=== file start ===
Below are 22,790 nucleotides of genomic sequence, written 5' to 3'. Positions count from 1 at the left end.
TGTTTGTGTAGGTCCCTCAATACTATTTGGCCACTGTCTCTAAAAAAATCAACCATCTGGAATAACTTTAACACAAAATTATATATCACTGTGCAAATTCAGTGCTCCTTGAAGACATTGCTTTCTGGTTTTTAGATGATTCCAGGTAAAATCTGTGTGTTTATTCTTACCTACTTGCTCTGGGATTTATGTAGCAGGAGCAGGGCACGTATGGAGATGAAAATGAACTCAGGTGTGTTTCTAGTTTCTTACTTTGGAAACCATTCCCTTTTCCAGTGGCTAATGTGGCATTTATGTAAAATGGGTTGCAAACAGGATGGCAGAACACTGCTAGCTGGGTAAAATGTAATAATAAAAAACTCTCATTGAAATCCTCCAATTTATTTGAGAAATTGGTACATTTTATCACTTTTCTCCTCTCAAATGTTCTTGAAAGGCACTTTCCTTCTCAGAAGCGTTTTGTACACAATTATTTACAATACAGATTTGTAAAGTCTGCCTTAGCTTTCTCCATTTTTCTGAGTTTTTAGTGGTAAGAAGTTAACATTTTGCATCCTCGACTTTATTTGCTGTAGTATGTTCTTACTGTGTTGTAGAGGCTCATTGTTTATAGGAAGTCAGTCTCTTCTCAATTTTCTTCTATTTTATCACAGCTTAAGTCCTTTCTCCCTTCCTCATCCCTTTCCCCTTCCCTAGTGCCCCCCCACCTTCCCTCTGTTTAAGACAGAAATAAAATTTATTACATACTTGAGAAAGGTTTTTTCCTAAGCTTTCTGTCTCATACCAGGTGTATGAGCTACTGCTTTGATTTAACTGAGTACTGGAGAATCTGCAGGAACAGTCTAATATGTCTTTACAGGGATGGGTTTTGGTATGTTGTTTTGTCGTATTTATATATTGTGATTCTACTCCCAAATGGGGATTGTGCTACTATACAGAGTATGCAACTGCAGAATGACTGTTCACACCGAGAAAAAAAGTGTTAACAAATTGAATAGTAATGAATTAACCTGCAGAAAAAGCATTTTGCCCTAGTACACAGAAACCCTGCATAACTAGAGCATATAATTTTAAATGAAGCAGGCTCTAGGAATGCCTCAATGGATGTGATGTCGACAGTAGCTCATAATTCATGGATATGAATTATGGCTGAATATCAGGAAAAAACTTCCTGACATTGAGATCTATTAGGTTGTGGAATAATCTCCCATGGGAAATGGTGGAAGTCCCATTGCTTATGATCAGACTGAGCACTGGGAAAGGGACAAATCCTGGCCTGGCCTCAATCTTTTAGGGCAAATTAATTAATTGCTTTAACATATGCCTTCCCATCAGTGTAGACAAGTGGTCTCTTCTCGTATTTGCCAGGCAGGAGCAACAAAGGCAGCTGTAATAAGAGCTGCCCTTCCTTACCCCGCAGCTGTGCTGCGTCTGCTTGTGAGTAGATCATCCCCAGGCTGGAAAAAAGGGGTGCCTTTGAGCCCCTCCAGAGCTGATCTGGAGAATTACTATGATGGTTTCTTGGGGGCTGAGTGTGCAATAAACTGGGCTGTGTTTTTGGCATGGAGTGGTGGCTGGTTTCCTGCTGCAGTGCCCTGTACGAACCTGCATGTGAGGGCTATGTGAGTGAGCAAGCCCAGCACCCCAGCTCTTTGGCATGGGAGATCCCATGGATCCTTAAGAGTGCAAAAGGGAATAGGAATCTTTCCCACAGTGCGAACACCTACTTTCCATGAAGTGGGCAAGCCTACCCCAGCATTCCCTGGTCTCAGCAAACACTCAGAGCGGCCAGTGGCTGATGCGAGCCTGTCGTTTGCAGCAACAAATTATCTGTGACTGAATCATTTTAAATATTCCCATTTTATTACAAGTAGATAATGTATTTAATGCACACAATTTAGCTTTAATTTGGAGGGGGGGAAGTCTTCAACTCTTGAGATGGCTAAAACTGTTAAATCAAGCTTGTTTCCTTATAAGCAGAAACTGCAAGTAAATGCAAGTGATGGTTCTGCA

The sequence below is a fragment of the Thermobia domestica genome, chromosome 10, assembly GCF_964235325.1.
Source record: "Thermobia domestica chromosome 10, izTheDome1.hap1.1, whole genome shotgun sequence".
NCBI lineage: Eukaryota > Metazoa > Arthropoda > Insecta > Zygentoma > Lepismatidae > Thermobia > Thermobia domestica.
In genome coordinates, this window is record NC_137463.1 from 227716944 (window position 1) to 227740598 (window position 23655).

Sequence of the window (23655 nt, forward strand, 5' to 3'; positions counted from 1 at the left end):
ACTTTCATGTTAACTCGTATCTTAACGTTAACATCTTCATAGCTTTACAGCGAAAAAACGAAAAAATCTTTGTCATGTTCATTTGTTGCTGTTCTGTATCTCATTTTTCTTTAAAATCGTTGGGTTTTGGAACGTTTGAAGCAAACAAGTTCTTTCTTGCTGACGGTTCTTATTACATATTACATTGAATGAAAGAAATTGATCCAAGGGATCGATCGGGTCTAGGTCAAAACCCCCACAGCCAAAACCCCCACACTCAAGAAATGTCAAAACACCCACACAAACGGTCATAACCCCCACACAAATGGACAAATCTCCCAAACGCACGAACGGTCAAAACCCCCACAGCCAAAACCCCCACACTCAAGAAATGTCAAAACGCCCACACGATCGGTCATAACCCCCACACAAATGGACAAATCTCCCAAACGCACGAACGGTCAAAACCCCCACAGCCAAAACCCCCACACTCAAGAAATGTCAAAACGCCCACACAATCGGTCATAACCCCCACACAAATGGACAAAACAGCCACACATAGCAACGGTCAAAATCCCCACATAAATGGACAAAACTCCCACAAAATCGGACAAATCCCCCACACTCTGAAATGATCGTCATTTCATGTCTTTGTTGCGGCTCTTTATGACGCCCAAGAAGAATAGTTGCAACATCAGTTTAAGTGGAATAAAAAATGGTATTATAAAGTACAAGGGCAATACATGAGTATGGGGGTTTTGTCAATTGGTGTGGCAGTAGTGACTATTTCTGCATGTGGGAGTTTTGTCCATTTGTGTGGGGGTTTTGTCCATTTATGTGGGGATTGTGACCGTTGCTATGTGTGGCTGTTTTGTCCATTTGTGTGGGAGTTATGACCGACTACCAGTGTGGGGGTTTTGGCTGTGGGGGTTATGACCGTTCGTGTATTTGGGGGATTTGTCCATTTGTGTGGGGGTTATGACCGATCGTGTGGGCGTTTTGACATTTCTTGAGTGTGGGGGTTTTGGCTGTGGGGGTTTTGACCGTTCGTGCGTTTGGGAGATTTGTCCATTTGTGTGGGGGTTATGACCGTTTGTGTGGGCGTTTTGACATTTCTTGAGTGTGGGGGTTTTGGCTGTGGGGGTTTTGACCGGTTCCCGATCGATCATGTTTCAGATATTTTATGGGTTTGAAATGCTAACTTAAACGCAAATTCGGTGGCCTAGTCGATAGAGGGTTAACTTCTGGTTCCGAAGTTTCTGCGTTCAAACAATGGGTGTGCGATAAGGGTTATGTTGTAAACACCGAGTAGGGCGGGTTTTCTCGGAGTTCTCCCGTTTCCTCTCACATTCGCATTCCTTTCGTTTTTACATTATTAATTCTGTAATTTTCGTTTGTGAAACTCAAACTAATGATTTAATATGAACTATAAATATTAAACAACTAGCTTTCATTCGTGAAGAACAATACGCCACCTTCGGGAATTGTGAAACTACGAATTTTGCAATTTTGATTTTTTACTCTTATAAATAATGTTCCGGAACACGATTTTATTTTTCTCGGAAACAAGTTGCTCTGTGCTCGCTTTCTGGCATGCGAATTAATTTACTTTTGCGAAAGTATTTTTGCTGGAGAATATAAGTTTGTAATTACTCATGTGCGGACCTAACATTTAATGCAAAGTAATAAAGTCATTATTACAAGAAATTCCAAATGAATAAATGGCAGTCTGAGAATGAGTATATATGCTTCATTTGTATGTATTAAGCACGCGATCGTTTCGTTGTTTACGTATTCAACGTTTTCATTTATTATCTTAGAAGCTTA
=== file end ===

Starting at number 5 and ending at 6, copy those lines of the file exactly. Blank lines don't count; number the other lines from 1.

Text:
NCBI lineage: Eukaryota > Metazoa > Arthropoda > Insecta > Zygentoma > Lepismatidae > Thermobia > Thermobia domestica.
In genome coordinates, this window is record NC_137463.1 from 227716944 (window position 1) to 227740598 (window position 23655).